Furthermore, self-styled antiracists—and this is especially true here in Quebec—often conflate race (innate, immutable) and religion (an opinion which can easily change), foolishly accusing critics of religion of “racism.” Whether they do this out of ignorance or dishonesty is not always clear. At any rate, anyone who fails to distinguish between race and religion is incompetent to deal with either.
the modern “antiracist” movement, ideologically corrupted by postmodernism, racism and a pro-religious bias, has largely discredited itself.
Thus, the modern “antiracist” movement, ideologically corrupted by postmodernism, racism and a pro-religious bias, has largely discredited itself. Its demands should therefore be met with a great deal of scepticism, if not rejected outright. Having said that, I think that criticism of the play Kanata had some validity (unlike the specious protests against SLĀV), but, even in that case, cancellation of the production was not justified.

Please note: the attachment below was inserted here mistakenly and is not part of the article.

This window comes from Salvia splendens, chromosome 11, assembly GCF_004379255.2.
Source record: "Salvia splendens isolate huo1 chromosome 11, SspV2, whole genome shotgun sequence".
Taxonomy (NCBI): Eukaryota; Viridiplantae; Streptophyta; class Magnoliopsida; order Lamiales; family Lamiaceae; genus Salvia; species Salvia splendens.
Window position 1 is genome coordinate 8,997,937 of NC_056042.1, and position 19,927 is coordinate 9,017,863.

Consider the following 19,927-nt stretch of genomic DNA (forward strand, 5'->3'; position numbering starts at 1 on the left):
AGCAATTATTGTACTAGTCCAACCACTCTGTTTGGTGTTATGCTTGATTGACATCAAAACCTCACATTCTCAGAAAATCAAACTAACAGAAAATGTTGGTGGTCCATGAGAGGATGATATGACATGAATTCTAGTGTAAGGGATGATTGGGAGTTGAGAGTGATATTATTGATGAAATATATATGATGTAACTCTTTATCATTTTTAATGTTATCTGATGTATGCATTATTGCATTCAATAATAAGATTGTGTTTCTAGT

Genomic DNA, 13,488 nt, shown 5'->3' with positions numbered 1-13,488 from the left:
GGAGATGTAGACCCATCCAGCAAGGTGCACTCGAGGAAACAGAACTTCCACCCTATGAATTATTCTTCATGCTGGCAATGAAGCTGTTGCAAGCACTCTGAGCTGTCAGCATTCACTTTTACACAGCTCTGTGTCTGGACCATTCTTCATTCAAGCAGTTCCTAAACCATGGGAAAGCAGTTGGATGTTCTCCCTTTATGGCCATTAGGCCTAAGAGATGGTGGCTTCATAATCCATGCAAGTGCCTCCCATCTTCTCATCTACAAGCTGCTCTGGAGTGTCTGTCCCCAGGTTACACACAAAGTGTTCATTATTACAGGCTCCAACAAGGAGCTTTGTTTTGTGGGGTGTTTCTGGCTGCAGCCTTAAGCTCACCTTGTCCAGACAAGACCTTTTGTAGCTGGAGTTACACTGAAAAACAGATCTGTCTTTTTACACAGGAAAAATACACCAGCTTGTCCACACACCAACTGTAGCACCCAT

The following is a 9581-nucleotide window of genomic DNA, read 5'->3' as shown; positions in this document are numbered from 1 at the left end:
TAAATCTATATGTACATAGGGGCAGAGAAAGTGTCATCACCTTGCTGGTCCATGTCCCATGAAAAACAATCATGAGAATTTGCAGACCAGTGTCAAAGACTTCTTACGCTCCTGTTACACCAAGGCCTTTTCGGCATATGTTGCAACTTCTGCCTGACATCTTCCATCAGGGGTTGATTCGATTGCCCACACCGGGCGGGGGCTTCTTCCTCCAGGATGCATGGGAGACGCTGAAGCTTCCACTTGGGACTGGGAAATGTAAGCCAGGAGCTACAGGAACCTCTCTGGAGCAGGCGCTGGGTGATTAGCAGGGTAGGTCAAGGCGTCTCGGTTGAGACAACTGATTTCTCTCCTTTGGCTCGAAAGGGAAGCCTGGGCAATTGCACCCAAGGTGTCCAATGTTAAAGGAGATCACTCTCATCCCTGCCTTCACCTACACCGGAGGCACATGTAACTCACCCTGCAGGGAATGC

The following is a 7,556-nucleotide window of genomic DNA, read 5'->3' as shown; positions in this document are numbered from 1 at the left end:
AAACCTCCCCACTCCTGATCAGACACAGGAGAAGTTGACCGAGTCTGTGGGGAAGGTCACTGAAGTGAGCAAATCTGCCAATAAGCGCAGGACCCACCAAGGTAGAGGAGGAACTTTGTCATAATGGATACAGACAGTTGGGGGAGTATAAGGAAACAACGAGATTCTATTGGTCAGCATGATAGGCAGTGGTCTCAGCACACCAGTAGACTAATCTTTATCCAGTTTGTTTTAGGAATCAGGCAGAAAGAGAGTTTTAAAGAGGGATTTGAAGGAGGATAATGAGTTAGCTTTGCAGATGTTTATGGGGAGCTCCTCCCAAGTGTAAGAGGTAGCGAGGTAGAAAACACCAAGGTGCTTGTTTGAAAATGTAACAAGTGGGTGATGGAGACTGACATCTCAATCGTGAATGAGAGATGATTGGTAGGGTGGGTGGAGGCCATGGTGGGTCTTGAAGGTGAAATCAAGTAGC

Cultural Appropriation and Multiculturalism
The taboo against cultural appropriation is an American disease, just as radical multiculturalism is a Canadian disease. The two are closely related. Both are based on identity politics, hence an obsession with group identification, usually minority groups. On that note, I leave the final word to Philip Theofanos, author of the article Cultural Appropriation ‘Outrage’ Strikes Again – Musical Play ‘SLAV’ Suffers: